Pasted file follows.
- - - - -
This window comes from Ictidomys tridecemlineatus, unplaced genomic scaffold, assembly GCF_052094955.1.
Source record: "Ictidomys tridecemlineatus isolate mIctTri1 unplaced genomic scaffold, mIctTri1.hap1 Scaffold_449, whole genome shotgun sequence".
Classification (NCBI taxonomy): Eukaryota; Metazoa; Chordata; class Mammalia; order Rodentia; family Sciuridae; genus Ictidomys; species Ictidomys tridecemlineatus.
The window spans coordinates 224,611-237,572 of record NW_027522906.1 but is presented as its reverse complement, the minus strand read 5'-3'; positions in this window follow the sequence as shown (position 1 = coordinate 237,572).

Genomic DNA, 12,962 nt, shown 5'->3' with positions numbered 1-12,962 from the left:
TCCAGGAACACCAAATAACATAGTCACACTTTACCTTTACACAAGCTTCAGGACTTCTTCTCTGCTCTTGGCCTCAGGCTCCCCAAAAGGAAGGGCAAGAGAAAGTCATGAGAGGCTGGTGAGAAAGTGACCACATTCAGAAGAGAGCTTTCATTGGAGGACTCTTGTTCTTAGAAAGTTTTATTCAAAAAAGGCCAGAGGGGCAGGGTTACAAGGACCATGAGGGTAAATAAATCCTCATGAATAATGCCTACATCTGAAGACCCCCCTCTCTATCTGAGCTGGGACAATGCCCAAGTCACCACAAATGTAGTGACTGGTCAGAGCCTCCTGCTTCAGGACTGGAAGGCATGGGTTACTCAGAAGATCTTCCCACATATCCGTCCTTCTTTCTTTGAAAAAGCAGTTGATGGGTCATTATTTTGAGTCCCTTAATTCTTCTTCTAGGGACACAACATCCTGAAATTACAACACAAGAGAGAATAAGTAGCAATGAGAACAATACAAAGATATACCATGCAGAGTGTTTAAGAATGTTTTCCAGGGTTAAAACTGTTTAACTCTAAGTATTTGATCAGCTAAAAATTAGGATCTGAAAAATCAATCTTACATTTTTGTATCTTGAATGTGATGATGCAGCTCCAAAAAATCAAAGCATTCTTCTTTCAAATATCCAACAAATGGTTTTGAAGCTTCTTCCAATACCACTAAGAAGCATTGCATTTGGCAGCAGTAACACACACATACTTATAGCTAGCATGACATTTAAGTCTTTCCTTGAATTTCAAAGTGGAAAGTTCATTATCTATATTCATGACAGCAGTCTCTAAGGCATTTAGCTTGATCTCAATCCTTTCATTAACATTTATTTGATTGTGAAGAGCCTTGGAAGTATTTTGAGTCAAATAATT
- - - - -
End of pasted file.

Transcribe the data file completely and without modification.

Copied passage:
This window comes from Ictidomys tridecemlineatus, unplaced genomic scaffold, assembly GCF_052094955.1.
Source record: "Ictidomys tridecemlineatus isolate mIctTri1 unplaced genomic scaffold, mIctTri1.hap1 Scaffold_449, whole genome shotgun sequence".
Classification (NCBI taxonomy): Eukaryota; Metazoa; Chordata; class Mammalia; order Rodentia; family Sciuridae; genus Ictidomys; species Ictidomys tridecemlineatus.
The window spans coordinates 224,611-237,572 of record NW_027522906.1 but is presented as its reverse complement, the minus strand read 5'-3'; positions in this window follow the sequence as shown (position 1 = coordinate 237,572).

Genomic DNA, 12,962 nt, shown 5'->3' with positions numbered 1-12,962 from the left:
TCCAGGAACACCAAATAACATAGTCACACTTTACCTTTACACAAGCTTCAGGACTTCTTCTCTGCTCTTGGCCTCAGGCTCCCCAAAAGGAAGGGCAAGAGAAAGTCATGAGAGGCTGGTGAGAAAGTGACCACATTCAGAAGAGAGCTTTCATTGGAGGACTCTTGTTCTTAGAAAGTTTTATTCAAAAAAGGCCAGAGGGGCAGGGTTACAAGGACCATGAGGGTAAATAAATCCTCATGAATAATGCCTACATCTGAAGACCCCCCTCTCTATCTGAGCTGGGACAATGCCCAAGTCACCACAAATGTAGTGACTGGTCAGAGCCTCCTGCTTCAGGACTGGAAGGCATGGGTTACTCAGAAGATCTTCCCACATATCCGTCCTTCTTTCTTTGAAAAAGCAGTTGATGGGTCATTATTTTGAGTCCCTTAATTCTTCTTCTAGGGACACAACATCCTGAAATTACAACACAAGAGAGAATAAGTAGCAATGAGAACAATACAAAGATATACCATGCAGAGTGTTTAAGAATGTTTTCCAGGGTTAAAACTGTTTAACTCTAAGTATTTGATCAGCTAAAAATTAGGATCTGAAAAATCAATCTTACATTTTTGTATCTTGAATGTGATGATGCAGCTCCAAAAAATCAAAGCATTCTTCTTTCAAATATCCAACAAATGGTTTTGAAGCTTCTTCCAATACCACTAAGAAGCATTGCATTTGGCAGCAGTAACACACACATACTTATAGCTAGCATGACATTTAAGTCTTTCCTTGAATTTCAAAGTGGAAAGTTCATTATCTATATTCATGACAGCAGTCTCTAAGGCATTTAGCTTGATCTCAATCCTTTCATTAACATTTATTTGATTGTGAAGAGCCTTGGAAGTATTTTGAGTCAAATAATT